The first letters of the most popular prefixes in the metric system can be remembered by memorizing the phrase "King Henry doesn't usually drink chocolate milk." The first letter in each word of the phrase corresponds in descending order with the first letters of prefixes kilo, hecto, deca, unit, deci, centi and milli.
The metric system is the most widely used system of measurement in the world. It was first introduced in France in 1799, and has since become the official measurement system in every country around the world except for the United States, Liberia, and Burma. The system uses a single unit of measurement, such as grams or meters, and uses prefixes to describe that measurement in factors of ten. For example, a kilometer is 1,000 meters, and a kilogram is 1,000 grams.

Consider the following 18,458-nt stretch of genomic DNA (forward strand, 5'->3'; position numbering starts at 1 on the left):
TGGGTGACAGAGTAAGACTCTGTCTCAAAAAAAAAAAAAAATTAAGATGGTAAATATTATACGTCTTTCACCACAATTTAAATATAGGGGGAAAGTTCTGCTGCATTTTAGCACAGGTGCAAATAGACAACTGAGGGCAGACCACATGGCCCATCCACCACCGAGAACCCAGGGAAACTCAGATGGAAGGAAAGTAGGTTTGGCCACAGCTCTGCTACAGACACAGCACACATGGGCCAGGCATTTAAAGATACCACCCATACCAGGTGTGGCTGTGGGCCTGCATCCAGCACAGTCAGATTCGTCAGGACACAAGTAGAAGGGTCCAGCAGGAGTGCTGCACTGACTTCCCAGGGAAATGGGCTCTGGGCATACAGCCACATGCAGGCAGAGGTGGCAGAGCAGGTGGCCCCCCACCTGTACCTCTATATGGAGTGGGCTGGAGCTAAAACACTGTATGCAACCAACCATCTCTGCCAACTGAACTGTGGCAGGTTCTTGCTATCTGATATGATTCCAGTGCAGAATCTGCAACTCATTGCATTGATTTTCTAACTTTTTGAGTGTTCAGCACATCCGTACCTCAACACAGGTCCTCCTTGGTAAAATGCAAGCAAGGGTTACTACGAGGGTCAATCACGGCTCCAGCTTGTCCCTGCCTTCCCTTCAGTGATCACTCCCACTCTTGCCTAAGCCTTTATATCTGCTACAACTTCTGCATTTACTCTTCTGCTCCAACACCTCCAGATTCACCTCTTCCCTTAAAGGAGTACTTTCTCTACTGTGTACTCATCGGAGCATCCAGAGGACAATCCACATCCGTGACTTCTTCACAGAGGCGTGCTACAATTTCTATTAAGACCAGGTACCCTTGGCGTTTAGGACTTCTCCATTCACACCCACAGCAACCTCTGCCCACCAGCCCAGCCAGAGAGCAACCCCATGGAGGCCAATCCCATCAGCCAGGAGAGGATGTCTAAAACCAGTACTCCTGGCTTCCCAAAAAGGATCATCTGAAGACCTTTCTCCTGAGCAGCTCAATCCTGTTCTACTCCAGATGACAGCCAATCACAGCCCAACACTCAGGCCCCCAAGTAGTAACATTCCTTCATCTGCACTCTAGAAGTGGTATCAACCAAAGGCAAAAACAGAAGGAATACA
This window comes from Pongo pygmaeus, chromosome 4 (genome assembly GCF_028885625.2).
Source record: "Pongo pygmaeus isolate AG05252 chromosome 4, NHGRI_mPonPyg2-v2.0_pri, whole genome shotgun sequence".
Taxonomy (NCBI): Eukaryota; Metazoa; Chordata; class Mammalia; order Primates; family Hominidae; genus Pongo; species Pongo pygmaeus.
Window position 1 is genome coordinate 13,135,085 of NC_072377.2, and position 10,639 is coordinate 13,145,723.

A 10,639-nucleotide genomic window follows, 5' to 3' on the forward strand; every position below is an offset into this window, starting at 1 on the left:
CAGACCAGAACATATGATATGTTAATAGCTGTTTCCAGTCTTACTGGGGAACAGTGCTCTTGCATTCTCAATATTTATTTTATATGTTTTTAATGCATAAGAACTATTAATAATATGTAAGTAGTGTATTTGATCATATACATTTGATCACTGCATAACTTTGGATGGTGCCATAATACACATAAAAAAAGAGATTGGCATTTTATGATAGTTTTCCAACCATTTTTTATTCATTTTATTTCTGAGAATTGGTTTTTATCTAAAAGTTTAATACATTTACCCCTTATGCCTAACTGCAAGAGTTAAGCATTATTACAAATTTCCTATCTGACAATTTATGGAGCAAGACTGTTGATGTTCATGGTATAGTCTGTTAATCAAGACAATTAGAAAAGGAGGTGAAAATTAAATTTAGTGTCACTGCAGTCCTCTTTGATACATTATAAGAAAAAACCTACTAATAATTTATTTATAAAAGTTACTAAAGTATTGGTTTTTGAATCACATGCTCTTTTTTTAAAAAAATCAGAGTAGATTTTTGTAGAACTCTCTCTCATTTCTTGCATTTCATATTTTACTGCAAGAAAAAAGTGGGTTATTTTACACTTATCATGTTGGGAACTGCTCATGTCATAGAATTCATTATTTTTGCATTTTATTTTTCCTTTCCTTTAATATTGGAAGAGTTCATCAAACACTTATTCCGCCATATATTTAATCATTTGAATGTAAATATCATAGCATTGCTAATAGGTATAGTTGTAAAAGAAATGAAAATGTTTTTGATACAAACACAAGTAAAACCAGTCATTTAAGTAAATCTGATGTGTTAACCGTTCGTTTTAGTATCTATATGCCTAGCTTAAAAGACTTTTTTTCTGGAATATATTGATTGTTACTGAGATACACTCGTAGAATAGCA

The metric system allows for easy conversion between units of measurement, and even measurement types. In the imperial system, there is no base conversion for heat, mass, length, and volume, but in the metric system a single unit of each measurement corresponds to a single unit of another type of measurement. For example, 1 calorie is the amount of energy it takes to heat 1 gram of water 1 degree Celsius. Also, all subdivisions of measurements are based off of the number ten, making conversions very easy.